As a sports nutritionist, I consult for pro teams and privately counsel professional and competitive athletes in numerous sports, as well as fitness enthusiasts. Pros and weekend warriors definitely have different nutrition needs, but they do have one thing in common:In order to get the most out of being active, everyone needs to eat properly to help their bodies recover from the wear and tear of exercise.You need to have a plan and a purpose. Make sure you are eating the proper amount of calories for your body and exercising regularly as well!
For your dose of carbs, brown rice is fine, but it can’t compete with all the vitamins and nutrients found in quinoa (pronounced “keen-wah”). It also contains far more protein and fiber than brown rice, and requires less time to prepare.
Protein and carbs are the two keys to a good post-workout meal. Eggs have the former covered. At just 70 calories each, eggs pack 6.3 grams of protein and areone of the few foods that naturally contain vitamin D. Also, don’t let theRockymovies fool you; raw eggs have no advantages over cooked ones. In fact, cooking eggs allows your body to absorb almost twice the amount of protein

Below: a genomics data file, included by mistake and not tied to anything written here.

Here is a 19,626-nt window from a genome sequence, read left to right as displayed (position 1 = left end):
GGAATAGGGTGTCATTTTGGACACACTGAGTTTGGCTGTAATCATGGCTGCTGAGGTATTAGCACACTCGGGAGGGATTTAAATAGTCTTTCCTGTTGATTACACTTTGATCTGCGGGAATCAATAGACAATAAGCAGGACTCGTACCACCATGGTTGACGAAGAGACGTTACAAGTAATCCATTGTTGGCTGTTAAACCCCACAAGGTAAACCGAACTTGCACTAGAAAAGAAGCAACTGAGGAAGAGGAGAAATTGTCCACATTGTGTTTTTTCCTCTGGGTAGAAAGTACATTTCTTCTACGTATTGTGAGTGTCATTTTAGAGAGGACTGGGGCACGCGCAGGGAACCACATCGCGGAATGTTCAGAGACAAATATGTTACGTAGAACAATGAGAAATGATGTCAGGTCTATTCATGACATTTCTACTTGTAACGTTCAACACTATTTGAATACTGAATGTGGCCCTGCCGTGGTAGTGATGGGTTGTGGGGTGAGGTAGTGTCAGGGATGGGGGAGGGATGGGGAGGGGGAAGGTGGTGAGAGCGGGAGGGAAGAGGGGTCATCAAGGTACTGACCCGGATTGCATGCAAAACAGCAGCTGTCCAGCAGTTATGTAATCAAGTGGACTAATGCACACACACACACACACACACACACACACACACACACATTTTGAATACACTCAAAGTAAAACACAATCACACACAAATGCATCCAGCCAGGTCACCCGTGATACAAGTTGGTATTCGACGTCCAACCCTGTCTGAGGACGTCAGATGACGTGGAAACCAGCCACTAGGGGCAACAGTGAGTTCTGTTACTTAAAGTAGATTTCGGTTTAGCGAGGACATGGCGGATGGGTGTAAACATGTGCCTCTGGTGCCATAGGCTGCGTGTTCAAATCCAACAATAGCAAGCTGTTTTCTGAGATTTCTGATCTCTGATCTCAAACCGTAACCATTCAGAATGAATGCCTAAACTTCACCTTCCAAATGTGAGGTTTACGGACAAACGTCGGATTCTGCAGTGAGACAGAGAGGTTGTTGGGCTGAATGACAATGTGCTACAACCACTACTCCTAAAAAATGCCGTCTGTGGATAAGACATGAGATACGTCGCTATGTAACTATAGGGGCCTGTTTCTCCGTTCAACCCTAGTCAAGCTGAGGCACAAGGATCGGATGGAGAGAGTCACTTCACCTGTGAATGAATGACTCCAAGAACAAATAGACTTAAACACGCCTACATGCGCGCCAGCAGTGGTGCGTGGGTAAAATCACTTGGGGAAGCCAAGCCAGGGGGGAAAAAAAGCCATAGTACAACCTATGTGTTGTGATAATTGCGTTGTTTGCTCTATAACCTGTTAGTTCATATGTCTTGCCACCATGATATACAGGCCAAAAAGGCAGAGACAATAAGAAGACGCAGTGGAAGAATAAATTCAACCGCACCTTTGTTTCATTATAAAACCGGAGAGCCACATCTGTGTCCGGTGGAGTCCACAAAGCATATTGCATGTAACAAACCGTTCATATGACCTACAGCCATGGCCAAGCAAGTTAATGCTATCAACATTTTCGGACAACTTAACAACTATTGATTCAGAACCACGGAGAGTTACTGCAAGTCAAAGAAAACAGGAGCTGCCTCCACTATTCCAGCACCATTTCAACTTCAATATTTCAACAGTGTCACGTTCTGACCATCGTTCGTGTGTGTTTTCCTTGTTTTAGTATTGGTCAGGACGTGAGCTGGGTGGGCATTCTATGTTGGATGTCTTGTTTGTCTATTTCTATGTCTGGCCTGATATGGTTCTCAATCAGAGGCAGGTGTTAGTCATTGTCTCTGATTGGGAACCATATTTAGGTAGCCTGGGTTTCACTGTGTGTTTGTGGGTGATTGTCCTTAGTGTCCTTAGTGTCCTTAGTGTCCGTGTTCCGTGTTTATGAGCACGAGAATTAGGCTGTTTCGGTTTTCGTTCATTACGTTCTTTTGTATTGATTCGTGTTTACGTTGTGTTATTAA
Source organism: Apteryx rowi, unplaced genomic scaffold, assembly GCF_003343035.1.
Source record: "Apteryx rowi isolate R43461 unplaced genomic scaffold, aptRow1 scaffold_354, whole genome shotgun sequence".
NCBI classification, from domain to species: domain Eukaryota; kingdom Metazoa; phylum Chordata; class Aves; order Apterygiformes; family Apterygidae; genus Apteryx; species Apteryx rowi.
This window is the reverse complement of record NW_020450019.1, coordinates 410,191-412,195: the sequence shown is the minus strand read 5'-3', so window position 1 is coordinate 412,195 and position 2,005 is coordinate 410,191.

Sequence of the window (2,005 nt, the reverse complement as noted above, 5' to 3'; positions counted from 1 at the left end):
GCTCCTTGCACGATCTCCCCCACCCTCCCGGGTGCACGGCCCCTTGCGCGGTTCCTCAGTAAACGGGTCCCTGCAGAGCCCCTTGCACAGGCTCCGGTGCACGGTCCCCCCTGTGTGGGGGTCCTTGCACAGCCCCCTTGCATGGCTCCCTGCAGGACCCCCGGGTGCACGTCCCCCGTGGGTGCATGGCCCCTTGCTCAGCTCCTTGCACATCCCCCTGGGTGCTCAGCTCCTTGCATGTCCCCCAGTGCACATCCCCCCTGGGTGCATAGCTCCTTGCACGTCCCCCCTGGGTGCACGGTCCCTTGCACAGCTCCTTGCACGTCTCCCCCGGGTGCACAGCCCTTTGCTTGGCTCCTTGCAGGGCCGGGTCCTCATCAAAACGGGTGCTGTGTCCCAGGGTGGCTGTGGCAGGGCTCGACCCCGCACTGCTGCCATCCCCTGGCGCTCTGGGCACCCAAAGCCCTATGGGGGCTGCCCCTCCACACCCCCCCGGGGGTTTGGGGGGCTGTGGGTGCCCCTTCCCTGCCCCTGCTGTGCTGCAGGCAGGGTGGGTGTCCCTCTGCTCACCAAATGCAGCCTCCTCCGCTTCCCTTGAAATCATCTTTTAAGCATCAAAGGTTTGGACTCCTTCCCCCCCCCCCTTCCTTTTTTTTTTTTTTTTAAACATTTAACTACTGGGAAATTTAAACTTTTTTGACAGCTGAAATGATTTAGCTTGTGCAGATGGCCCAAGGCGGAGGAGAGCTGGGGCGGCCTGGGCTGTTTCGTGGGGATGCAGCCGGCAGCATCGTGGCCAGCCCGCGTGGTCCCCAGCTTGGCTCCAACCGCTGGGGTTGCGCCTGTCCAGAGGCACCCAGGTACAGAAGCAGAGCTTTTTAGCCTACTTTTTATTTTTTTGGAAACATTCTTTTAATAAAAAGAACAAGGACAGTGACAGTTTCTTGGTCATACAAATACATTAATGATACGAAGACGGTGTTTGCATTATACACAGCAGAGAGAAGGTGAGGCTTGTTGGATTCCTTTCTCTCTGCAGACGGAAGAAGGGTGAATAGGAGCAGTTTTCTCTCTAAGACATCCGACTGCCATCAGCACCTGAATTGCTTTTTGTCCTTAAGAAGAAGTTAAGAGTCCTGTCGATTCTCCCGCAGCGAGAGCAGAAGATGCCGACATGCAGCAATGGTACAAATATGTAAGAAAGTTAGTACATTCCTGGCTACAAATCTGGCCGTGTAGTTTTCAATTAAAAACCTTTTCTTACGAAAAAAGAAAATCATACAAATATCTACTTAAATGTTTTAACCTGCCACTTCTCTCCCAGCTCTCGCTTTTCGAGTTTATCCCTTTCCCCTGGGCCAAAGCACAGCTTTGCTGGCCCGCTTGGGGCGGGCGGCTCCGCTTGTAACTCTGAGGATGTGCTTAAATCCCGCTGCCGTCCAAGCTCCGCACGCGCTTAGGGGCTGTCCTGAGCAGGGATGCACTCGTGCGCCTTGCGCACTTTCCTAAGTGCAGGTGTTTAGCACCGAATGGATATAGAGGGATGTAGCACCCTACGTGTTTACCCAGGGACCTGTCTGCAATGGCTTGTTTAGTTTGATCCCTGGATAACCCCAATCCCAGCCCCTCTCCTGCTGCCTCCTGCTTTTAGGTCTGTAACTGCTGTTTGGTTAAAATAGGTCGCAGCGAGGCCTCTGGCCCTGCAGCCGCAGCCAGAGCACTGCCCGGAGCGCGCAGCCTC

3. Orange Juice
Instead of a Gatorade, grab a glass of OJ. In addition to vitamin C, you’ll also get significantly more potassium than you would from popular sports drinks, which are generally intended for use during extended exercise, not after.
Potassium is an important electrolyte that helps the body restore its fluid levels. Orange juice also works well for protein shakes